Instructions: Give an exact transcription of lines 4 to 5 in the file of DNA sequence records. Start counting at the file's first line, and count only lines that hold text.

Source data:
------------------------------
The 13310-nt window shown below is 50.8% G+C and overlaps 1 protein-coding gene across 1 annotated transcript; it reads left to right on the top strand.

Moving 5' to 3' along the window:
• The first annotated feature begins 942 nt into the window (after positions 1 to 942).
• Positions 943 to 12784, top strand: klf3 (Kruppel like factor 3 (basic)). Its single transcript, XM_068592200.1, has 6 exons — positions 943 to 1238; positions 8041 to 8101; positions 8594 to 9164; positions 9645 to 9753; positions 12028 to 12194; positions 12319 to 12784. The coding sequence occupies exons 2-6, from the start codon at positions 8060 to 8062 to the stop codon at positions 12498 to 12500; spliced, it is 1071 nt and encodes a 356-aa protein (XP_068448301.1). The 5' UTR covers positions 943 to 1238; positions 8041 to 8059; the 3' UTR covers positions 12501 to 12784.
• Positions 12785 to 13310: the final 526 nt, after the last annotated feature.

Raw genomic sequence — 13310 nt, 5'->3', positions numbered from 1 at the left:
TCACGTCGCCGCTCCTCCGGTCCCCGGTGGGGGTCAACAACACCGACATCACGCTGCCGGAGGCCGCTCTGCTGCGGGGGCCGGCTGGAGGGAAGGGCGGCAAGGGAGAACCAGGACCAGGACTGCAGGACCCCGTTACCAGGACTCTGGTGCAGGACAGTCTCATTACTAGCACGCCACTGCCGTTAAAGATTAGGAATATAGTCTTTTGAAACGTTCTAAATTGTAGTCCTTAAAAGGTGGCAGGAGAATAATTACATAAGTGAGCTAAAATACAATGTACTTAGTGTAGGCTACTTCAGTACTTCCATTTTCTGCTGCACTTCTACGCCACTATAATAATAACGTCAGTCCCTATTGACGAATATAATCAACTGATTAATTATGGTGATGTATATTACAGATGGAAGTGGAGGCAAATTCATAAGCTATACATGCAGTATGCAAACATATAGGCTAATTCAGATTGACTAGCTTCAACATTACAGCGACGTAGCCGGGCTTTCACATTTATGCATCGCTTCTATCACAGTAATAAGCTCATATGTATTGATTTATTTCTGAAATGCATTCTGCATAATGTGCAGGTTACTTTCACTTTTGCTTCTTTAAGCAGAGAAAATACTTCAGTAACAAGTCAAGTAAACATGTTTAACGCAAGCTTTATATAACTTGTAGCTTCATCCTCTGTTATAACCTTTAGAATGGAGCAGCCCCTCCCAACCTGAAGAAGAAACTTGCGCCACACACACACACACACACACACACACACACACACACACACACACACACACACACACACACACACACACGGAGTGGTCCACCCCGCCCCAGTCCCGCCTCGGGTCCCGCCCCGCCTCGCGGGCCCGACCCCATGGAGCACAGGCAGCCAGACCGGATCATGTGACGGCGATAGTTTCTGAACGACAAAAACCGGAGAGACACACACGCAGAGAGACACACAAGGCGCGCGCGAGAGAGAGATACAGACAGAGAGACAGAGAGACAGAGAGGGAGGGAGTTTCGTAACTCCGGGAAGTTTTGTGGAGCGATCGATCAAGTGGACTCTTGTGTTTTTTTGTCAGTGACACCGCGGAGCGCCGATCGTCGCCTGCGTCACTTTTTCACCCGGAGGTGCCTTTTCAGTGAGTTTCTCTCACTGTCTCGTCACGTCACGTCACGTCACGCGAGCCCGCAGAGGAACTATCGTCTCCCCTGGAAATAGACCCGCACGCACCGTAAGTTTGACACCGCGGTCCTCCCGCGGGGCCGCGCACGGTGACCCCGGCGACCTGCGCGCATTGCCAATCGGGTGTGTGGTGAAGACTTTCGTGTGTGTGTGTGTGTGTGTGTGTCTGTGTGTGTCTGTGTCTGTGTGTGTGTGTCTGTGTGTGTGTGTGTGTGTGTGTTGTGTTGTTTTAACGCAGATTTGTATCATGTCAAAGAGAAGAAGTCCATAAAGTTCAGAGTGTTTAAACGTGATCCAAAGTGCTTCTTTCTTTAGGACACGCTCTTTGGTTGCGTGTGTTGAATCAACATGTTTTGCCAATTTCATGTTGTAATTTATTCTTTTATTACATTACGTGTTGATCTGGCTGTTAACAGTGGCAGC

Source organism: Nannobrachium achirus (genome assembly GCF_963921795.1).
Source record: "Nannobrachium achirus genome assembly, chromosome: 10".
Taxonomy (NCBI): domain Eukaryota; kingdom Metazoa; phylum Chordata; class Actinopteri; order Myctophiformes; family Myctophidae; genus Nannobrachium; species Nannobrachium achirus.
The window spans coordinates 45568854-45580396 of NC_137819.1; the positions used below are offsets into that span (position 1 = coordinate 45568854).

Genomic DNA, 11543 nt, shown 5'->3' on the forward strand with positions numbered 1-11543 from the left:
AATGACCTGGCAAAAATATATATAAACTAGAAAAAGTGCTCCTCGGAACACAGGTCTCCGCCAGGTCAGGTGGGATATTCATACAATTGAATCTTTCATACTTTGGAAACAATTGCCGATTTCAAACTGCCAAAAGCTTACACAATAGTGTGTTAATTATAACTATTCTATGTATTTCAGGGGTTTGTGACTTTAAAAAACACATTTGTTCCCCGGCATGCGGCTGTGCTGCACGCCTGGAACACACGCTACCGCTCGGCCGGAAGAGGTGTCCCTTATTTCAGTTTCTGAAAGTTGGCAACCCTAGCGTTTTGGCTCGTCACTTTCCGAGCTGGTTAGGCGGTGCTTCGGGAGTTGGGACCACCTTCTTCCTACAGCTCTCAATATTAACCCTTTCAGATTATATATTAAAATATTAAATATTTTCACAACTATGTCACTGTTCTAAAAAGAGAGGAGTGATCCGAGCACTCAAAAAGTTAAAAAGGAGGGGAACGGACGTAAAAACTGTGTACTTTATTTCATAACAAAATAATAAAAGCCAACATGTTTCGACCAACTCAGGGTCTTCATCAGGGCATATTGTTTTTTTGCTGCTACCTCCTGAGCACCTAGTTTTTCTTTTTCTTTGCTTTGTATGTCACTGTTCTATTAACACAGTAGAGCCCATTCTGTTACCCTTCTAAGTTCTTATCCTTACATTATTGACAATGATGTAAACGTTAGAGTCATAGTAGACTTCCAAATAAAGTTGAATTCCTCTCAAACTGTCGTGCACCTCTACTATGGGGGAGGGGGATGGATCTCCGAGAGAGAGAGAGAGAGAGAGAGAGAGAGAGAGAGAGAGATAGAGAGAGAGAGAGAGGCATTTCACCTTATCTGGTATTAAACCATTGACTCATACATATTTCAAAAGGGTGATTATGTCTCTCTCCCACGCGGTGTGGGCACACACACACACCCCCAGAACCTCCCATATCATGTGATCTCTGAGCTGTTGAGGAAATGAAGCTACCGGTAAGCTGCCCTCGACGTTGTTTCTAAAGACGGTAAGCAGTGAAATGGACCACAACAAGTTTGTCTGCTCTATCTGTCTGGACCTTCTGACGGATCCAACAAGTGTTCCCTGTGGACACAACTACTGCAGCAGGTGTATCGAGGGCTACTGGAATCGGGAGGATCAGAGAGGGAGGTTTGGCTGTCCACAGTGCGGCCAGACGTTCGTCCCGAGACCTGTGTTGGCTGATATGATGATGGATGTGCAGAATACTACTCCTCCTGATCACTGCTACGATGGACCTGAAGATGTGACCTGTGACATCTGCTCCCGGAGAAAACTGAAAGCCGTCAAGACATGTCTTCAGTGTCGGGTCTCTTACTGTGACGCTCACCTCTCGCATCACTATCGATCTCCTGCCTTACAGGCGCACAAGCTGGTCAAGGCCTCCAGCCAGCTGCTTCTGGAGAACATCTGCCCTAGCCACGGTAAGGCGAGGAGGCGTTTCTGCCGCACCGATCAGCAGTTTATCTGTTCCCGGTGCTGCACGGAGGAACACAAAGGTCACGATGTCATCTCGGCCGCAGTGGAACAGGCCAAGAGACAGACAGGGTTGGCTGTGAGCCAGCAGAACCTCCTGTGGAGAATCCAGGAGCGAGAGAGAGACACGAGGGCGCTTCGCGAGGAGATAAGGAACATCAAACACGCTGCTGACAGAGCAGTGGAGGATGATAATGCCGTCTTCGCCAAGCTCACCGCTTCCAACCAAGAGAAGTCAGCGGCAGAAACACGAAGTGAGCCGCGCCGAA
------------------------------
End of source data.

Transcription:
• Positions 943 to 12784, top strand: klf3 (Kruppel like factor 3 (basic)). Its single transcript, XM_068592200.1, has 6 exons — positions 943 to 1238; positions 8041 to 8101; positions 8594 to 9164; positions 9645 to 9753; positions 12028 to 12194; positions 12319 to 12784. The coding sequence occupies exons 2-6, from the start codon at positions 8060 to 8062 to the stop codon at positions 12498 to 12500; spliced, it is 1071 nt and encodes a 356-aa protein (XP_068448301.1). The 5' UTR covers positions 943 to 1238; positions 8041 to 8059; the 3' UTR covers positions 12501 to 12784.
• Positions 12785 to 13310: the final 526 nt, after the last annotated feature.